‘We’re everywhere but we’re not seen for who we actually are’:Indigenous portraits on display at Athol Public Library

  • Chimaway Lopez (of the Chumash people) on the Amherst College Sanctuary Trail Pond in Amherst. Contributed photo/SARA K. LYONS

  • Denise Sundown (Mohawk 6 Nations, Bear Clan), Sheldon Sundown (Seneca Nation, Turtle Clan), and Sophia Sundown (Mohawk 6 Nations, Bear Clan). Sheldon served as the event emcee at the 38th Annual UMass Powwow in Amherst. Contributed photo/SARA K. LYONS

  • Caroline Collazo (of the Nipmuc people) at home in Springfield. “Our regalia tells a story of our tribe and homeland. But within our hearts is the story of why we never forget.” Contributed photo/SARA K. LYONS

  • Justin Beatty (who is of Ojibwe, Saponi, and African American heritage) sings with Urban Thunder at the 38th Annual UMass Powwow in Amherst. “I was blessed to be raised with some connection to my Indigenous heritage from the time I was a baby. I have been going to, and participating in powwows for as long as I can remember. Being able to express myself culturally is important to who I am as a person for many reasons, including the fact that the opportunity to express ourselves culturally for many Native people had been expressly forbidden and outlawed for many years. Being able to openly and proudly participate in cultural events is a way for me to honor my ancestors and others who were not afforded that same opportunity. Singing at powwows gives me a joy like no other thing in my life. It is a joy and happiness that I feel in my mind, heart, soul, and bones. I am beyond thankful that I get to express this part of me.” Contributed photo/SARA K. LYONS

Staff Writer
Published: 5/8/2021 5:00:23 AM
Modified: 5/8/2021 5:00:12 AM

You may have heard of the Cleveland Indians, Chicago Blackhawks, Florida State Seminoles and, until last year, Athol High School Red Raiders.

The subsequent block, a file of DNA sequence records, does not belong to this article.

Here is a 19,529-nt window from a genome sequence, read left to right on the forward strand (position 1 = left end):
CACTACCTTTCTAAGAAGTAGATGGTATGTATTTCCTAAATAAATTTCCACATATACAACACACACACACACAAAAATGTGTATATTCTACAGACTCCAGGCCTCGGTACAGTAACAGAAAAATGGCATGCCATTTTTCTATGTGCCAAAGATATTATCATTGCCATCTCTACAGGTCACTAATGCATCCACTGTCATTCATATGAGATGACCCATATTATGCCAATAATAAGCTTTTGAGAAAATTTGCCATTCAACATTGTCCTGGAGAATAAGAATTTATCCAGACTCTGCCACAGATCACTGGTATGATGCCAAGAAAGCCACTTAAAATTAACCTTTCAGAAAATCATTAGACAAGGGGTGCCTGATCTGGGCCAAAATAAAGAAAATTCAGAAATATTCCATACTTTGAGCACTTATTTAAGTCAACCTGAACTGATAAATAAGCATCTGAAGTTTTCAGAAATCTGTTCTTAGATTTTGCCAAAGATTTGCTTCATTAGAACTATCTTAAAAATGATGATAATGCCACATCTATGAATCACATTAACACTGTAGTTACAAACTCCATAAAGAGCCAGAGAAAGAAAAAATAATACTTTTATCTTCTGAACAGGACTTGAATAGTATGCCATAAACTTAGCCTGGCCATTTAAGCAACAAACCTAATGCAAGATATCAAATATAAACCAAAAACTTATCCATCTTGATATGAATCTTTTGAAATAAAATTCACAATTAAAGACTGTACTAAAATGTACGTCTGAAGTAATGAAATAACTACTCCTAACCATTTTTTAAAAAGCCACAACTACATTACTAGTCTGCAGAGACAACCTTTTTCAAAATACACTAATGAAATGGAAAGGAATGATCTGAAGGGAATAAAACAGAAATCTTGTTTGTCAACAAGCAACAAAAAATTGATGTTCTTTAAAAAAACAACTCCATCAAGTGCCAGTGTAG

But are you familiar with Chimaway Lopez or Caroline Collazo? Rhonda Anderson, Western Massachusetts Commissioner on Indian Affairs and Sara K. Lyons, a local photographer, wanted to change that.

Anderson, who lives in Colrain and founded the Ohketeau Cultural Center and the Native Youth Empowerment Foundation, conceived an idea a couple of years ago to counteract the spread of inaccurate stereotypes in response to debate over the rebranding of Indigenous sports mascots. She teamed up with Lyons to photograph and collect statements from members of the local Indigenous community. The final result is “Vital.Vibrant.Visible: Local Indigenous Identity Through Portraiture,” a photography exhibition open at the Athol Public Library until June 30.

The participants — Indigenous people who live and work in the region — were photographed in a location meaningful to them and each had control over how they chose to represent themselves.

“Our sacred ceremonial grounds have been subject to extractive industry, toxic waste dumping, sold for cattle grazing and stolen despite the guarantees of international treaty rights,” Anderson said in her curator statement. “We are not a historical side note or a caricature. We have faced intentional genocide and cultural genocide, and yet we remain, our cultures and our identities intact. Indigenous people are the fastest-growing population, working towards a better future for our next seven generations.”

Anderson and Lyons will participate in an online presentation about the exhibit at 7 p.m. on May 18. To register for this event, visit bit.ly/3xRjz2G.